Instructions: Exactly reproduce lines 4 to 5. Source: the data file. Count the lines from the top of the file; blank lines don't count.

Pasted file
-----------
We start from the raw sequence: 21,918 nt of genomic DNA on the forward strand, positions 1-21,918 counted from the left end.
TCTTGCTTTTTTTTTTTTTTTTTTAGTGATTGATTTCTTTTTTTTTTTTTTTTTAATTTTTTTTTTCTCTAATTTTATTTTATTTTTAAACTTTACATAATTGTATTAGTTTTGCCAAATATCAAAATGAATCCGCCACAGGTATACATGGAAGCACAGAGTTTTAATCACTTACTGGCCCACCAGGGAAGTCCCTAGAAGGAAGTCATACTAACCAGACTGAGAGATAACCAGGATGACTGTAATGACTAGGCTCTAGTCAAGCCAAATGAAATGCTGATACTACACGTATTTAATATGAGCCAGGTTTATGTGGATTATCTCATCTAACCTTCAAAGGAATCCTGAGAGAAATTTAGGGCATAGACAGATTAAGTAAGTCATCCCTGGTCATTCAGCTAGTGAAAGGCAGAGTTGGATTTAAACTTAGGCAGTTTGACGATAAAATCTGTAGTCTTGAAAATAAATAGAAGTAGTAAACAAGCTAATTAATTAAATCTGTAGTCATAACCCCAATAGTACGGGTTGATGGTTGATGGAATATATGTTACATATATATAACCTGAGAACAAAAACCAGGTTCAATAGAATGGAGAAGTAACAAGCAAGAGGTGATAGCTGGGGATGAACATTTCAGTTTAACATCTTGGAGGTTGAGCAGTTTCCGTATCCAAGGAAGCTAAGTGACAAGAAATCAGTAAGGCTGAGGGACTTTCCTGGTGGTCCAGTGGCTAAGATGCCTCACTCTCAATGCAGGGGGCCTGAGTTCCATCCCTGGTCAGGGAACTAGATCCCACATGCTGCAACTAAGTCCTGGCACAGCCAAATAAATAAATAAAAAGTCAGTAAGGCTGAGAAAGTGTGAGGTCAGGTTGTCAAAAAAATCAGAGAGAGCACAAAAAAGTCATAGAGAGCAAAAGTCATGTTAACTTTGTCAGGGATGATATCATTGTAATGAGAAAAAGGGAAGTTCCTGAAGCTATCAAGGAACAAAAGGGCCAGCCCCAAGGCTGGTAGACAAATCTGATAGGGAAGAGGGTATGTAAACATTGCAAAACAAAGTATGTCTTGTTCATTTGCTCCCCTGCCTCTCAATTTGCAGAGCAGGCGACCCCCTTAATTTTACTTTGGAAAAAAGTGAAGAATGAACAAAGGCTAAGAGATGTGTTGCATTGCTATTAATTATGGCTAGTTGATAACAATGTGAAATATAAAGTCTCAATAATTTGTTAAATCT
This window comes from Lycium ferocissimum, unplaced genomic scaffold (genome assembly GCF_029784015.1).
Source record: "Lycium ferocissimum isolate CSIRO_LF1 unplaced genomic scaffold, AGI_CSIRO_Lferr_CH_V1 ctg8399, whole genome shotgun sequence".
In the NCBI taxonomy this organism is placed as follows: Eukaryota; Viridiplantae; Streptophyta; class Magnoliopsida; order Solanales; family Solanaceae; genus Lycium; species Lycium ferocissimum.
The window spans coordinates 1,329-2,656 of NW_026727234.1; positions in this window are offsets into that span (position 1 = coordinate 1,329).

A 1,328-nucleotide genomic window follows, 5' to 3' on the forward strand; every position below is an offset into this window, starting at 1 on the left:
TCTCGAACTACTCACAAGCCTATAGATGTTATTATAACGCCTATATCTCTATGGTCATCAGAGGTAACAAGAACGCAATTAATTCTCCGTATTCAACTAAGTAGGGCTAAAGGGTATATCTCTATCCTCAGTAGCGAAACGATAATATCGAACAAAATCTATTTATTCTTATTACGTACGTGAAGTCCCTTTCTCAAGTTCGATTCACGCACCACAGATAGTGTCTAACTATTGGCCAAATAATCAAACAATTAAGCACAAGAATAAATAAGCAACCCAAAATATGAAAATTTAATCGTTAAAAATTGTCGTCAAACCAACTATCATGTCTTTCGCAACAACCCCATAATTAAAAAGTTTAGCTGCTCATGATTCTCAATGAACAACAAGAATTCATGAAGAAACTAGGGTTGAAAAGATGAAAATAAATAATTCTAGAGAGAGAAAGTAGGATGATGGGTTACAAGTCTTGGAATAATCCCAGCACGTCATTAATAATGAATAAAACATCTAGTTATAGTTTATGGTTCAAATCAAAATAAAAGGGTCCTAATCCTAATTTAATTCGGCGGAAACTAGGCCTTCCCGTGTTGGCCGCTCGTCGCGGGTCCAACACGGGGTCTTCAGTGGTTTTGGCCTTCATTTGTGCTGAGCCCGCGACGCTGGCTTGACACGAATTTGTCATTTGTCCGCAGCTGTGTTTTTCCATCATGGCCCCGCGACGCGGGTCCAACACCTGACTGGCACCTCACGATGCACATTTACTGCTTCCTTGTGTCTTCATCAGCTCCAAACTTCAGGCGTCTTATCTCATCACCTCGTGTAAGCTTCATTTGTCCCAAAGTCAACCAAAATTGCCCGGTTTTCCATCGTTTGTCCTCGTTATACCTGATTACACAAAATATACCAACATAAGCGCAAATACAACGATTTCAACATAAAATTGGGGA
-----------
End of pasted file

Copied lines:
Source record: "Lycium ferocissimum isolate CSIRO_LF1 unplaced genomic scaffold, AGI_CSIRO_Lferr_CH_V1 ctg8399, whole genome shotgun sequence".
In the NCBI taxonomy this organism is placed as follows: Eukaryota; Viridiplantae; Streptophyta; class Magnoliopsida; order Solanales; family Solanaceae; genus Lycium; species Lycium ferocissimum.